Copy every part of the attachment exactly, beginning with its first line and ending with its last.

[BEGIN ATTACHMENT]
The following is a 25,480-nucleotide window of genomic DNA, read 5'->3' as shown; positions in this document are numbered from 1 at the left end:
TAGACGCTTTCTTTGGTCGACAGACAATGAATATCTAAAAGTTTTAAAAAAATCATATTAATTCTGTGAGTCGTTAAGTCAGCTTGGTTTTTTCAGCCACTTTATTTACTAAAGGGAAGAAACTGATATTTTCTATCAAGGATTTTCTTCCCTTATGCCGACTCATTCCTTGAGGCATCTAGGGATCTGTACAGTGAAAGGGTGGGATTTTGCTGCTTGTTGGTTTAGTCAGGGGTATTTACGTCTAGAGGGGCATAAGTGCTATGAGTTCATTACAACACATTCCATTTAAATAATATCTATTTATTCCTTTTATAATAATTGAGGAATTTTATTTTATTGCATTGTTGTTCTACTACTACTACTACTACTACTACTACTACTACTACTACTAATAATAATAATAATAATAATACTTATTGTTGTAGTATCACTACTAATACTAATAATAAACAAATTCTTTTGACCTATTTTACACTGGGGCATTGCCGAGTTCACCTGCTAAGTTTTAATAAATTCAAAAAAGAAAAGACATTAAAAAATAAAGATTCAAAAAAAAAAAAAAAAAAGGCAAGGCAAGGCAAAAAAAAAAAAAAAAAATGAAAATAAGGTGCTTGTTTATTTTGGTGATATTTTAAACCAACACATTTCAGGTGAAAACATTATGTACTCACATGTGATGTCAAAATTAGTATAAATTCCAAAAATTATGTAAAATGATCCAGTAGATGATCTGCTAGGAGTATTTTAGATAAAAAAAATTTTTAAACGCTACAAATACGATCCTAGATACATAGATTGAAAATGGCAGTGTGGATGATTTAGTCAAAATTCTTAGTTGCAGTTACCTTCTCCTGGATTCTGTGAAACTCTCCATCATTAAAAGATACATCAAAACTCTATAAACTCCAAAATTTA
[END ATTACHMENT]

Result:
The following is a 25,480-nucleotide window of genomic DNA, read 5'->3' as shown; positions in this document are numbered from 1 at the left end:
TAGACGCTTTCTTTGGTCGACAGACAATGAATATCTAAAAGTTTTAAAAAAATCATATTAATTCTGTGAGTCGTTAAGTCAGCTTGGTTTTTTCAGCCACTTTATTTACTAAAGGGAAGAAACTGATATTTTCTATCAAGGATTTTCTTCCCTTATGCCGACTCATTCCTTGAGGCATCTAGGGATCTGTACAGTGAAAGGGTGGGATTTTGCTGCTTGTTGGTTTAGTCAGGGGTATTTACGTCTAGAGGGGCATAAGTGCTATGAGTTCATTACAACACATTCCATTTAAATAATATCTATTTATTCCTTTTATAATAATTGAGGAATTTTATTTTATTGCATTGTTGTTCTACTACTACTACTACTACTACTACTACTACTACTACTACTAATAATAATAATAATAATAATACTTATTGTTGTAGTATCACTACTAATACTAATAATAAACAAATTCTTTTGACCTATTTTACACTGGGGCATTGCCGAGTTCACCTGCTAAGTTTTAATAAATTCAAAAAAGAAAAGACATTAAAAAATAAAGATTCAAAAAAAAAAAAAAAAAAGGCAAGGCAAGGCAAAAAAAAAAAAAAAAAATGAAAATAAGGTGCTTGTTTATTTTGGTGATATTTTAAACCAACACATTTCAGGTGAAAACATTATGTACTCACATGTGATGTCAAAATTAGTATAAATTCCAAAAATTATGTAAAATGATCCAGTAGATGATCTGCTAGGAGTATTTTAGATAAAAAAAATTTTTAAACGCTACAAATACGATCCTAGATACATAGATTGAAAATGGCAGTGTGGATGATTTAGTCAAAATTCTTAGTTGCAGTTACCTTCTCCTGGATTCTGTGAAACTCTCCATCATTAAAAGATACATCAAAACTCTATAAACTCCAAAATTTA